RESTAURANT INDUSTRY INSIGHTS

Tips, trends, and marketing advice to help you grow your business.

Let’s face it, the restaurant industry is fierce—a recent study even shows that most new restaurants close within their first year of operation. That means that not only do you need a killer menu and environment that keeps patrons coming in droves, you also need to get the word out to potential customers. Here are the top tips for creating a digital marketing strategy for your new restaurant.

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Be Active on Social Media

Creating a Facebook business page and a Twitter page is a must for establishing your contact information and location, as well as for sharing information on discounts or specials, new offers, and for general promotion. But Instagram is a smart platform to use for foodie photos that will both make mouths drool and grow your business (more ideas on creative social media ideas below).

The most important facet of your social media strategy is that you keep up with it. A maintained social media presence shows a hardworking business that has something worth showing off. This extra effort and drool-worthy photos (as well as an outlet for you to be fun and friendly) will win over new and existing customers alike). Of course, running a restaurant is a busy job, but that’s where social media management tools like HootSuite or Sprout Social come in handy. Use them to create custom streams and pre-schedule your posts so you can reach out to customers at meal time when you’re busiest and they’re hungriest.

Encourage and Maintain Reviews

Research shows that  88% of customers look to online comments and reviews before considering where to eat, which makes it clear that encouraging and maintaining your restaurant’s reviews is a must. People will review your business regardless of whether or not you have an account--especially on Yelp, the go-to review site. That’s why you’ll need to create a Yelp account and also prepared for negative reviews, no matter how great your food and service is. The key to making reviews work for you—rather than against you—is to respond to all reviews, especially the negative ones, in a constructive and positive manner. That way, an anonymous disgruntled customer doesn’t take away any business for you because they found a dish to be too salty for their liking.

Get Creative on Social Media

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Social media is where you get to establish your name, a following, and your brand’s identity. If you’re a sophisticated date-night venue with expensive fare, cater your content to reflect this, by showing off wine and dinner pairings, photos of patrons dining in candlelight. If you’re a casual lunch cafe with healthy fare, share photos of your dishes and include calorie counts, nutritional information, and special ingredients. Whatever you do, make sure you’re snapping photos in a well-lit spot, and that the surrounding area is clean. Use hashtags of your own making to generate buzz (and encourage your patrons to use these on their own accounts), and hop on board to join in on the most popular food hash tags of social media.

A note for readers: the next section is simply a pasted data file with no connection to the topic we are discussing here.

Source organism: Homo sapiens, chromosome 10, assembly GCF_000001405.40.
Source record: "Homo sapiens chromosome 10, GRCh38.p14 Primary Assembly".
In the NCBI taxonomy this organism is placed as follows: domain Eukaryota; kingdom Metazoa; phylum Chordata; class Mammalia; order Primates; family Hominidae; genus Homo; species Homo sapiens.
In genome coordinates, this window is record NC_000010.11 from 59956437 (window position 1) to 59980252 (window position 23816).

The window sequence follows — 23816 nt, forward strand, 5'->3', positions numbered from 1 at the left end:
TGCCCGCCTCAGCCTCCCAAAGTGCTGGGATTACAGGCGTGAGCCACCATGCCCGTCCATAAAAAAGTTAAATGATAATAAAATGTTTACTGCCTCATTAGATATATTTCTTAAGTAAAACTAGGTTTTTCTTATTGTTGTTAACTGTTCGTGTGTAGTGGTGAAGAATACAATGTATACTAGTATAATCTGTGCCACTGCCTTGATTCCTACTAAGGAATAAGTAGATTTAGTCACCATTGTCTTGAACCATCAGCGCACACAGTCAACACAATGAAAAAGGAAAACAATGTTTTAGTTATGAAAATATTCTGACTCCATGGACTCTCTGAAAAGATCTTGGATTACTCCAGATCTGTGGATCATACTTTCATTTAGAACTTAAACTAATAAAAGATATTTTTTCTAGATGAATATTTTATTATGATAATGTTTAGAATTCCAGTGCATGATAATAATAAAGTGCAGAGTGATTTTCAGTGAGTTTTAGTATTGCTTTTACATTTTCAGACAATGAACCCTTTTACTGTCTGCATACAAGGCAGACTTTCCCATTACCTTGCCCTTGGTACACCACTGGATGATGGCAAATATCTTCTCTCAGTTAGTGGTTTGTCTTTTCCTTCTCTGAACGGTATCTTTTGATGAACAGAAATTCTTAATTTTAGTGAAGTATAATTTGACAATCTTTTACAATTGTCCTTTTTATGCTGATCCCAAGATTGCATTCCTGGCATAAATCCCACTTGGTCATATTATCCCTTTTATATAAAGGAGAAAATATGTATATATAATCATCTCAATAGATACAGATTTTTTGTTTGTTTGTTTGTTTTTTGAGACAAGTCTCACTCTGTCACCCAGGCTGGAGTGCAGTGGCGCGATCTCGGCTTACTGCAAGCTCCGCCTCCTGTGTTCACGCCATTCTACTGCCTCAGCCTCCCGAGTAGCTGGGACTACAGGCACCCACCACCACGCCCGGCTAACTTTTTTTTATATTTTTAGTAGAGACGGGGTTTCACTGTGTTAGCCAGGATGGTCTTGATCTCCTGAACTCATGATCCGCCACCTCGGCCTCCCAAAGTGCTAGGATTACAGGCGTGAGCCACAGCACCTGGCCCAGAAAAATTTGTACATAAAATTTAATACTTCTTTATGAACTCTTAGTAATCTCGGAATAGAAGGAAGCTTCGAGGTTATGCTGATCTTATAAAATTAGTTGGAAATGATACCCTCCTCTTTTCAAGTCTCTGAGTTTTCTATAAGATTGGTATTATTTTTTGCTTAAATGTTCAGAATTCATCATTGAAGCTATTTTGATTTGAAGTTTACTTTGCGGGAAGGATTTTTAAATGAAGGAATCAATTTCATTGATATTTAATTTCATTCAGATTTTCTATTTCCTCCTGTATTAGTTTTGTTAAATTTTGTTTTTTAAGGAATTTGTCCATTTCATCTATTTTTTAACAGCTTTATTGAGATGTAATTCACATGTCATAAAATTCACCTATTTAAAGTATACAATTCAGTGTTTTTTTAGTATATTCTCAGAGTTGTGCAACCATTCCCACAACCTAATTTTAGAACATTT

Leverage the power of SEO

Learning how to use SEO the right way is a make or break for websites and businesses alike, and for restaurants—who usually rely on the business of patrons in their specific geographic location—local SEO can be a godsend for ranking higher in Google search results. You can even utilize analytics  to find out exactly who your users are, what they’re searching for, and how they’re finding you, so that you can tighten your strategy according to their needs.

Google My Business is the first step in ranking higher on Google’s search results, so that your restaurant will be found more easily and quickly. You can also have your menu pop up in the search results, which simplifies the research process for customers (no more visiting each restaurant’s website and then locating, downloading, and reading a menu). Because your menu will be much more accessible to patrons, you’re much more likely to reap more business.


Brianna Barcena is a Content Specialist at TrustRadius. When she's not in the office, she enjoys reading, watching a good historical drama, doing yoga, and going on adventures with her dog, Deeks.

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